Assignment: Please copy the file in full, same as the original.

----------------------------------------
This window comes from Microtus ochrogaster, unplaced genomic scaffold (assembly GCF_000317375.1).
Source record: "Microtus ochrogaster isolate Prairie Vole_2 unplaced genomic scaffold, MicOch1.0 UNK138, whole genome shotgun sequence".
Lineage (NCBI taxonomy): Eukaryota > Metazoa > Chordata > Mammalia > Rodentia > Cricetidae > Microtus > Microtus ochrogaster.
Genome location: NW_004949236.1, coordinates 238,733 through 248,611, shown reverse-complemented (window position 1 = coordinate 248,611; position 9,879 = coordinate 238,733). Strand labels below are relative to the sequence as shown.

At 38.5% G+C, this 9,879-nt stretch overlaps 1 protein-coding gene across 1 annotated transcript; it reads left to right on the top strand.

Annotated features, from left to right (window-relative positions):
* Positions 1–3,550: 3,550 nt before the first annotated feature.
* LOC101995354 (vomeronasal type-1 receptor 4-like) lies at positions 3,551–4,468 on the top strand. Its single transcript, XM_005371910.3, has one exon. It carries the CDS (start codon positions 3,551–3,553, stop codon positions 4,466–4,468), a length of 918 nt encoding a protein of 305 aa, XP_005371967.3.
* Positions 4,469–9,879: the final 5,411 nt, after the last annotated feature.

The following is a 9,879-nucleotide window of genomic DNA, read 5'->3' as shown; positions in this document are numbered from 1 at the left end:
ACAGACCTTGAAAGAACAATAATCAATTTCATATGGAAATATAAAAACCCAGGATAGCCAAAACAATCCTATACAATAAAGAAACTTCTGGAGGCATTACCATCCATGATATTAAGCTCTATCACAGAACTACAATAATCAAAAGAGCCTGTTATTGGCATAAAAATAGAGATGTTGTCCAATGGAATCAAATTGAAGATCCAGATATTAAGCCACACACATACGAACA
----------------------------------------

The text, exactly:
This window comes from Microtus ochrogaster, unplaced genomic scaffold (assembly GCF_000317375.1).
Source record: "Microtus ochrogaster isolate Prairie Vole_2 unplaced genomic scaffold, MicOch1.0 UNK138, whole genome shotgun sequence".
Lineage (NCBI taxonomy): Eukaryota > Metazoa > Chordata > Mammalia > Rodentia > Cricetidae > Microtus > Microtus ochrogaster.
Genome location: NW_004949236.1, coordinates 238,733 through 248,611, shown reverse-complemented (window position 1 = coordinate 248,611; position 9,879 = coordinate 238,733). Strand labels below are relative to the sequence as shown.

At 38.5% G+C, this 9,879-nt stretch overlaps 1 protein-coding gene across 1 annotated transcript; it reads left to right on the top strand.

Annotated features, from left to right (window-relative positions):
* Positions 1–3,550: 3,550 nt before the first annotated feature.
* LOC101995354 (vomeronasal type-1 receptor 4-like) lies at positions 3,551–4,468 on the top strand. Its single transcript, XM_005371910.3, has one exon. It carries the CDS (start codon positions 3,551–3,553, stop codon positions 4,466–4,468), a length of 918 nt encoding a protein of 305 aa, XP_005371967.3.
* Positions 4,469–9,879: the final 5,411 nt, after the last annotated feature.

The following is a 9,879-nucleotide window of genomic DNA, read 5'->3' as shown; positions in this document are numbered from 1 at the left end:
ACAGACCTTGAAAGAACAATAATCAATTTCATATGGAAATATAAAAACCCAGGATAGCCAAAACAATCCTATACAATAAAGAAACTTCTGGAGGCATTACCATCCATGATATTAAGCTCTATCACAGAACTACAATAATCAAAAGAGCCTGTTATTGGCATAAAAATAGAGATGTTGTCCAATGGAATCAAATTGAAGATCCAGATATTAAGCCACACACATACGAACA